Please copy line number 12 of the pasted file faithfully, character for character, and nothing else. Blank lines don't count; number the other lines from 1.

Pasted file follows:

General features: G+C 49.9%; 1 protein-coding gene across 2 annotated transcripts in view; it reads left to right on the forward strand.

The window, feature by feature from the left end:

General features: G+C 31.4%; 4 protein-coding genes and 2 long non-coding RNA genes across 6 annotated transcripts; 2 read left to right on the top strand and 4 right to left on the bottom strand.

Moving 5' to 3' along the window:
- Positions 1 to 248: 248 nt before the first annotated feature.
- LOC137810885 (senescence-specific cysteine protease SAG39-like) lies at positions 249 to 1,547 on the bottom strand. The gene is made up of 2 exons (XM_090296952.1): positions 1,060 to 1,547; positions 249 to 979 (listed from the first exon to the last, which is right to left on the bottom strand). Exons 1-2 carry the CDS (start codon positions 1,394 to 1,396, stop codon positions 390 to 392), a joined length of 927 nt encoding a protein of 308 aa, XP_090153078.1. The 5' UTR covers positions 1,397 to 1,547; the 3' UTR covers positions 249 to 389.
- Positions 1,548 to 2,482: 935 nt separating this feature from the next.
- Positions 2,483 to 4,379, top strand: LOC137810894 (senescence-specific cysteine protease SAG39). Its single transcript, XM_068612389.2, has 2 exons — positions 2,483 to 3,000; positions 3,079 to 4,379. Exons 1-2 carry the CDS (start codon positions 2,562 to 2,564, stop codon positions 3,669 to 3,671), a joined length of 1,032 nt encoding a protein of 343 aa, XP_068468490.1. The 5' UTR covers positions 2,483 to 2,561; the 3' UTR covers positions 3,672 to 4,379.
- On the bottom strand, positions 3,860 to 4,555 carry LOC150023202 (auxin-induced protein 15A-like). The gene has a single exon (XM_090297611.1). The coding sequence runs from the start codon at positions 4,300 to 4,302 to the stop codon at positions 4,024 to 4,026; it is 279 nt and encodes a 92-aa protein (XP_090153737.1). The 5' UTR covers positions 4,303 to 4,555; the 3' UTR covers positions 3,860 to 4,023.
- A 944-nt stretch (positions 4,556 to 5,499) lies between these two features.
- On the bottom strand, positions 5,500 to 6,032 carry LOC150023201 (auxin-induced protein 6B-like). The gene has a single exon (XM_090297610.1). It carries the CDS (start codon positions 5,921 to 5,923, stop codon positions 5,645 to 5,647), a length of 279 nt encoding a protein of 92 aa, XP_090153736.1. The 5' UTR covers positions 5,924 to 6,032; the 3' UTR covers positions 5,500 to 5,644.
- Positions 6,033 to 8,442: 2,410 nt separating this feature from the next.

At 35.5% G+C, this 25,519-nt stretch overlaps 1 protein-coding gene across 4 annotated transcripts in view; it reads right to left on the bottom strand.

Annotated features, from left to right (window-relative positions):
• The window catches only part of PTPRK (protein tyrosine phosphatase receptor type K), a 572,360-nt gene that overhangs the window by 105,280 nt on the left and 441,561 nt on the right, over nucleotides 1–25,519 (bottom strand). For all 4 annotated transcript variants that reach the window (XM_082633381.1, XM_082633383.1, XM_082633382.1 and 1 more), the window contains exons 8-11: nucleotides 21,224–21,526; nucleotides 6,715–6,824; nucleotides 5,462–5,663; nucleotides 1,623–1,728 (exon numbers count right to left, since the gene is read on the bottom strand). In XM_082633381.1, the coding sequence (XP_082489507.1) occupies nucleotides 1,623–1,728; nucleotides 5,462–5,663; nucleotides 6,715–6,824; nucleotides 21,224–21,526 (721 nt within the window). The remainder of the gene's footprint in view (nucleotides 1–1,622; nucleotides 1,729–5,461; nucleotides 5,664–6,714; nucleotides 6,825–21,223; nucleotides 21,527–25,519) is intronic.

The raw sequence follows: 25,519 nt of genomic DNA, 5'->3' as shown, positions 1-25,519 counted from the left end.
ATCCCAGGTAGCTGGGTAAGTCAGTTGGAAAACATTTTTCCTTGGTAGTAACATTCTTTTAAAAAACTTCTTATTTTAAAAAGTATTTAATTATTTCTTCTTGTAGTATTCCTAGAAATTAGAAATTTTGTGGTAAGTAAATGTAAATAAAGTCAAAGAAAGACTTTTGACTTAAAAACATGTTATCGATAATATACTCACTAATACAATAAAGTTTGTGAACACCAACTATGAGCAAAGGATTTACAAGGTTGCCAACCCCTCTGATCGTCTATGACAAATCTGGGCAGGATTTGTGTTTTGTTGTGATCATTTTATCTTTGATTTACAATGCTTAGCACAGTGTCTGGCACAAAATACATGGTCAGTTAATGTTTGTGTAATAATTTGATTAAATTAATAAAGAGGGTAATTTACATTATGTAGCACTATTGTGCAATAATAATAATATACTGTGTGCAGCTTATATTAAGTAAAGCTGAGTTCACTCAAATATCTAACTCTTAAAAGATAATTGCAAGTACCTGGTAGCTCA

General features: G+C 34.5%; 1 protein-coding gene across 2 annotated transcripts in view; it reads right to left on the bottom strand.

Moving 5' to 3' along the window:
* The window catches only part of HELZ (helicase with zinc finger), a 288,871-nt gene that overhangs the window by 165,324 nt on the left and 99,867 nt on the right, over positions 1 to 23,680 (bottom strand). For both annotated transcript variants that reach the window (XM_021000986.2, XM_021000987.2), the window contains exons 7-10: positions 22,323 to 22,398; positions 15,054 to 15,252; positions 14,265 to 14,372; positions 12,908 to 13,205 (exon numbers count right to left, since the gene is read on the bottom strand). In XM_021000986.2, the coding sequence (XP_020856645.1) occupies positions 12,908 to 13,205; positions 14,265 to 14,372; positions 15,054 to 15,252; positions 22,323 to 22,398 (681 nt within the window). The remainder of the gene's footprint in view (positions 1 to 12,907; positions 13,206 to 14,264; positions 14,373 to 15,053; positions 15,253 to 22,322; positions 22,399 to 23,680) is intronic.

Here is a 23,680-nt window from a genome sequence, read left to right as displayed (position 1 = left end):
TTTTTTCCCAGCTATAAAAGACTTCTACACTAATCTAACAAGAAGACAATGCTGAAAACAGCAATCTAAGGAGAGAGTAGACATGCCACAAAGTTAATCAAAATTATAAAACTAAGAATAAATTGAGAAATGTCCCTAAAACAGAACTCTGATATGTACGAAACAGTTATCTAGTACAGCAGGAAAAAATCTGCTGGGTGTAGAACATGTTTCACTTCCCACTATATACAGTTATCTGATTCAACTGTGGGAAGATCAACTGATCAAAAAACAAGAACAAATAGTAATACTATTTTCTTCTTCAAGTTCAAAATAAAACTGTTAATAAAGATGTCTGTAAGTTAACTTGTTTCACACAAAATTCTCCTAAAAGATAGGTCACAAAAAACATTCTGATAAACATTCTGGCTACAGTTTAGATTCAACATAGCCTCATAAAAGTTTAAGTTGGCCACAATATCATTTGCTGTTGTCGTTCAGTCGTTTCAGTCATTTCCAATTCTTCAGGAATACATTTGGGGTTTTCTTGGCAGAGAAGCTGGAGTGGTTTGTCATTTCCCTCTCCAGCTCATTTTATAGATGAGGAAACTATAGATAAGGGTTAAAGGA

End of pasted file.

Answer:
- Positions 6,033 to 8,442: 2,410 nt separating this feature from the next.